The monthly sales report is a gold mine for lovers of automotive facts and figures. Every number has a story to tell. Here are some of those stories.
TRUCKS AND MORE TRUCKS
Light trucks opened the new year on a high note by grabbing 49.7 percent of the new-vehicle market. The only 1998 month that topped that figure was November, with 50.6 percent.
For calendar 1998, the light-truck share was a record 47.5 percent, the 17th consecutive year of growth in market penetration. That left 52.5 percent for cars last year. Barring a major shift in American buying habits, light trucks soon will dominate the sales charts.
It wasn't always that way. Light trucks topped 10 percent of the market for the first time in 1918 and generally stayed in the low teens (1924 and 1928 were under 10 percent) until after World War II. They flirted with 20 percent (19.8) in 1946 as businesses replaced vehicles that had worn out during the war.
Light trucks took only 10 percent of light-vehicle sales in 1953 and stayed under 10 percent for the next seven years. In unit sales, they didn't reach 1 million until 1964.
The first year of 20 percent market share was 1974, when light trucks snagged 21.9 percent. Penetration slipped slightly below 20 percent in the recession years of 1980 and 1981 and then began an uninterrupted climb. The figure topped 30 percent in 1987 and exceeded 40 percent in 1994.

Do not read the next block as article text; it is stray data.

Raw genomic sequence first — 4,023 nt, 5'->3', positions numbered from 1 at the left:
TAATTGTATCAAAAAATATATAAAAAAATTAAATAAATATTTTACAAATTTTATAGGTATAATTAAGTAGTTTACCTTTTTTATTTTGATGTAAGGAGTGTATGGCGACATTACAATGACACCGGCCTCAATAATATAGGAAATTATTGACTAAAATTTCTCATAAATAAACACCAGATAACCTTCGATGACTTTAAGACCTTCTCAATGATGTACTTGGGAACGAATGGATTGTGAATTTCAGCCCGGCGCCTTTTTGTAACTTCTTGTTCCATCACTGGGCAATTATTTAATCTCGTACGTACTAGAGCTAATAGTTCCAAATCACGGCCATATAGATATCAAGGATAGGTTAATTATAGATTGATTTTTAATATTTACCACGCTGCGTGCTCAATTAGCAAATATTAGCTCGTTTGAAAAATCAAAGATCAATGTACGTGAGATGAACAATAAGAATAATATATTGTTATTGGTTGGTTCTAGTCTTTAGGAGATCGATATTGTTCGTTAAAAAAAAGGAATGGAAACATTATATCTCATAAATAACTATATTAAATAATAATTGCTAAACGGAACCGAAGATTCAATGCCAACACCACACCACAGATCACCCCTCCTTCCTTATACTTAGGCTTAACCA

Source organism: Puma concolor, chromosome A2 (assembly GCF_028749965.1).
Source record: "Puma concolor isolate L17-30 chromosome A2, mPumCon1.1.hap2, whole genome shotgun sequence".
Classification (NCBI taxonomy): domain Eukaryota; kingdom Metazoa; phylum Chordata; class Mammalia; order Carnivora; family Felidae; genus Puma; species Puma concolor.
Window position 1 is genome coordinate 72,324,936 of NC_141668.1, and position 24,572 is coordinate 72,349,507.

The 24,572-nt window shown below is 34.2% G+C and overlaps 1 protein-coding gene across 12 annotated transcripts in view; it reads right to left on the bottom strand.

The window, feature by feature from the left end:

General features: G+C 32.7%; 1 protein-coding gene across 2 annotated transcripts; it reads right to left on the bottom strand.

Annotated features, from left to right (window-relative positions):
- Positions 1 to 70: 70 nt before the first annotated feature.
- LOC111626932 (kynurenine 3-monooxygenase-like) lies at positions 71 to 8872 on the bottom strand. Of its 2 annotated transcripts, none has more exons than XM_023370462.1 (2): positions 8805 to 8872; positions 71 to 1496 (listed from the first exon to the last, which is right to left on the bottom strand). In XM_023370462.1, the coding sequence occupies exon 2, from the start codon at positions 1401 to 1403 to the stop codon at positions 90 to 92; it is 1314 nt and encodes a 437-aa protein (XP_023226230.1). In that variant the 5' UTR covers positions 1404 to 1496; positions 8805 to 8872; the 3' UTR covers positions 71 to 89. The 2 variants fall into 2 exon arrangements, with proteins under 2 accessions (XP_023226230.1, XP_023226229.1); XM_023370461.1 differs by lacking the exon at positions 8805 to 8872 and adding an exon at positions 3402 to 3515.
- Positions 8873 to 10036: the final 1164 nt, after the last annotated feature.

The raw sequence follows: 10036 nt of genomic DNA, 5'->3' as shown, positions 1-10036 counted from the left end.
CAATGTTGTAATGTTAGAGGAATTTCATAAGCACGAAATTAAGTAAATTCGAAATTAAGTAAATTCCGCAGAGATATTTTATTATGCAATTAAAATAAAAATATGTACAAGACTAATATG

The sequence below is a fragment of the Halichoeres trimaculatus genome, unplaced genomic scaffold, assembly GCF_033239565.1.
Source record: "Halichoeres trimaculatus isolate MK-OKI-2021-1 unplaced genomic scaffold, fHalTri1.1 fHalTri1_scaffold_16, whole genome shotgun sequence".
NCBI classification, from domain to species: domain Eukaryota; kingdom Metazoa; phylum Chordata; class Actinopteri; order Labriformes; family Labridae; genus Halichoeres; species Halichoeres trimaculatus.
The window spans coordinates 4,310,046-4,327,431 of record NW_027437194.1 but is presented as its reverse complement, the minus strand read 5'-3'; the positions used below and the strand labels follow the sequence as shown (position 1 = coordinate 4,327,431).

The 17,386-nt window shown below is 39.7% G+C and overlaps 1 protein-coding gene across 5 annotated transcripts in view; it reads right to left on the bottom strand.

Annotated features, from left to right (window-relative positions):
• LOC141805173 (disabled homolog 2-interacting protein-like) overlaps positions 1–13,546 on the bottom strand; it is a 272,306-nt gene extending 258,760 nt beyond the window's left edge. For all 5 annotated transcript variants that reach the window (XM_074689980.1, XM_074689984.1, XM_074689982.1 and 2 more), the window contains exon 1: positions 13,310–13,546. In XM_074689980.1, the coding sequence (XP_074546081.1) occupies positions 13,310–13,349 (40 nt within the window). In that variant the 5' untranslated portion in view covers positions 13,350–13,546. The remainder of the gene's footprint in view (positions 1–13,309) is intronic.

In that stretch, volume reached 4 million in 1985, 5 million in 1993, 6 million in 1994 and the high point of 7,412,061 last year.
LUXURY'S BIG 3
Forget about Cadillac and Lincoln in charting the luxury-class leaders for January. Lincoln finished a poor fourth, and Cadillac wound up an even poorer fifth.
The top sellers were Mercedes-Benz, 12,225; Lexus, 11,379; and BMW, 10,135.
Cadillac reported sales of 3,642 Escalade sport-utilities in December. Cadillac reported sales of 225 Escalade sport-utilities in January.
FORD IS THE KING
Who's No. 1 in the U.S. market? In January, Ford was so far ahead that you almost could say there was no second place.
In cars, it was Ford, with 63,803, about 15 percent more than Chevrolet's 55,715. Chevy wasn't very far ahead of Toyota (51,900) and Honda (50,081).
In light trucks, it was Ford, with 160,330; Chevrolet had 104,188. Ford dealers delivered 1.5 trucks for every one that left a Chevy showroom.
COUNTRY OF ORIGIN
In the first month of this year, 85.6 percent of the cars and light trucks sold in the United States were made in North America. Nine percent came from Japan, 3.8 percent from Europe and 1.6 percent from South Korea.
The North American share includes vehicles made in the United States, Canada and Mexico by General Motors, Ford Motor Co., DaimlerChrysler AG, BMW and the Japanese companies and sold in the United States.